This whole perspective is strikingly different from Ibn al-Haytham's science for science's sake; but this text should not mislead us either, as if truth in itself was not beautiful enough for al-Bīrūnī, "for (as he says in the same book) the intrinsic worth of a thing is different from the casual material benefit that it brings in its train".17 And it is knowledge in itself that makes a true human being of man:
… It is knowledge, in general, which is pursued solely by man, and which is pursued for the sake of knowledge itself, because its acquisition is truly delightful, and is unlike the pleasures desirable from other pursuits.18
Furthermore, al-Bīrūnī's attitude to former scientists and their schools, as well as to religious and philosophical traditions, differs quite markedly from that of Ibn al-Haytham who shows himself impressed by hardly anyone besides Aristotle and Ptolemy, and even in regard to them grows increasingly independent. Al-Bīrūnī, on the contrary, does not hesitate to declare:
I must assay all aspects of this statement, because I do not refuse to accept the truth from any source, wherever I can find it.19
In light of this statement it cannot surprise that his writings abound with quotations from and references to the works of other scholars. However, he does not adhere to one master's school, to the extent to which Ibn al-Haytham always remains an Aristotelian. He has words of high praise for al-Rāzī, but he explicitly dissociates himself from the school of this famous Persian physician and philosopher.20 But the many quotations from Plato seem to suggest that he had a definite preference for the Platonic tradition.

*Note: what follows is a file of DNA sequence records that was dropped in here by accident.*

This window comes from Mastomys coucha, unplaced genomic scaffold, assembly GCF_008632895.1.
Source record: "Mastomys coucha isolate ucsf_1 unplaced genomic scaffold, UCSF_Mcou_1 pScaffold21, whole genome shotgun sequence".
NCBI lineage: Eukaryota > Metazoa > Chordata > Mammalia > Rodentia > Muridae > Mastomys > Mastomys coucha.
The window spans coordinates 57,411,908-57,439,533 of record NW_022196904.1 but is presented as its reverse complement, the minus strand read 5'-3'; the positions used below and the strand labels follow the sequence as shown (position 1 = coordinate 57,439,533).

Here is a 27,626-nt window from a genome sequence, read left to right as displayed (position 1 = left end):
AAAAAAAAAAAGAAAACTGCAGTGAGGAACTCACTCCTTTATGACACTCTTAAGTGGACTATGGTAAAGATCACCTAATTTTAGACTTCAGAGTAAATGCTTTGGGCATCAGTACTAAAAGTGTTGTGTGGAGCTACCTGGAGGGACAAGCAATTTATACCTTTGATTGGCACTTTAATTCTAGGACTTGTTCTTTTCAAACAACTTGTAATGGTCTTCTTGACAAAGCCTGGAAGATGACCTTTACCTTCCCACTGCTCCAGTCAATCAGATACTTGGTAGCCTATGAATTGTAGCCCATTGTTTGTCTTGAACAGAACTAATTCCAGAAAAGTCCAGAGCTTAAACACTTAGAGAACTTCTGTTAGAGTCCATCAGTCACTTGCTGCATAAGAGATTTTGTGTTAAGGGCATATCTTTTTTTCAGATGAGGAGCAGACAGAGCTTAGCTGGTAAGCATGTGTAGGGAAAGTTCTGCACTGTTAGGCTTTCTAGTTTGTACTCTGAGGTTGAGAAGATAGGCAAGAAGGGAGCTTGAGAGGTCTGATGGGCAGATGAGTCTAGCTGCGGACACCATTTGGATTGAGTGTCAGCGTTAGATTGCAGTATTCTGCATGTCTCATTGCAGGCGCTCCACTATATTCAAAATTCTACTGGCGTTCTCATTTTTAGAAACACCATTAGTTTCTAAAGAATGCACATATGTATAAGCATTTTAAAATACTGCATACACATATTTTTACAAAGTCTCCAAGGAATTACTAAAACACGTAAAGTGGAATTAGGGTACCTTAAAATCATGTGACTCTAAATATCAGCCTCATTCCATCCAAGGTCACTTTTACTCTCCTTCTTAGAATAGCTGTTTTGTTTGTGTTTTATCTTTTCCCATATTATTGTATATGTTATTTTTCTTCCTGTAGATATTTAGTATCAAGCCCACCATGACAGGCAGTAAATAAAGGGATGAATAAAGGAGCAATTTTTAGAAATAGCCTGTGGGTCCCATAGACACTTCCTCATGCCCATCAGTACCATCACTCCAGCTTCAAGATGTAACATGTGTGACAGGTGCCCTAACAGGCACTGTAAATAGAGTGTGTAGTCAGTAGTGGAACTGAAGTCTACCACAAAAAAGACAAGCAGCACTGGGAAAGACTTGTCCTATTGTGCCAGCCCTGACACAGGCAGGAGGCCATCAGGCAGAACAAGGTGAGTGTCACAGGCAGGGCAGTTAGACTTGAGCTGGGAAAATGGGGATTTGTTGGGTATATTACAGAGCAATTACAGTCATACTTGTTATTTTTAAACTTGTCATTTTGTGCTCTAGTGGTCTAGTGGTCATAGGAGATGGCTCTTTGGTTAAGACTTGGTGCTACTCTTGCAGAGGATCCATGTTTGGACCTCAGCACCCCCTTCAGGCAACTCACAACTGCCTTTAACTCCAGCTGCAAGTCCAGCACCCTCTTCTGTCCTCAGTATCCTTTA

We saw above how Ibn al-Haytham's strong conviction of truth being only one, inspite of the methodological differences, led him to a new and most fruitful combination of mathematics and physics. Al-Bīrūnī, for his part, keeps the different sciences clearly distinct and he considers it possible and preferable to pursue them one at a time. This might seem to be the natual thing to do, but it does not give consistency to his whole scientific system, as the comparison with that of Ibn al-Haytham shows. Take, for instance, his extensive use of mathematical calculations in their application to the physical realities of the universe: Infinity appears to be their sole logical termination, nevertheless, al-Bīrūnī draws a certain—or rather uncertain—line somewhere, as a sarcastic remark in his India shows:
We on our part found it already troublesome to enumerate all the seven seas, together with the seven earths, and now this author thinks he can make the subject more easy and pleasant to us by inventing some more earths below those already enumerated by ourselves.21
Enumeration and mathematical calculation must come to an end at some point; but where exactly? In view of Ibn al-Haytham's fruitful combination of mathematics and physics, and the later development of science, it must look like a tragic omission in al-Bīrūnī's scientific system that he was clearly aware of the problem, but did nothing to solve it satisfactorily. Since he does not modify his scientific approach following the admission of physical limits at which man's counting and measuring comes to an end, it must appear as a mere theological or philosophical restriction that for him man's knowledge cannot reach out indefinitely into space and time, but goes only as far as sense perception. Thus he approvingly quotes from the followers of the Hindu philosopher Aryabhata:
It is sufficient for us to know the space which is reached by the solar rays. We do not want the space which is not reached by the solar rays, though it be in itself of an enormous extent. That which is not reached by the rays is not reached by the perception of the senses, and that which is not reached by perception is not knowable.22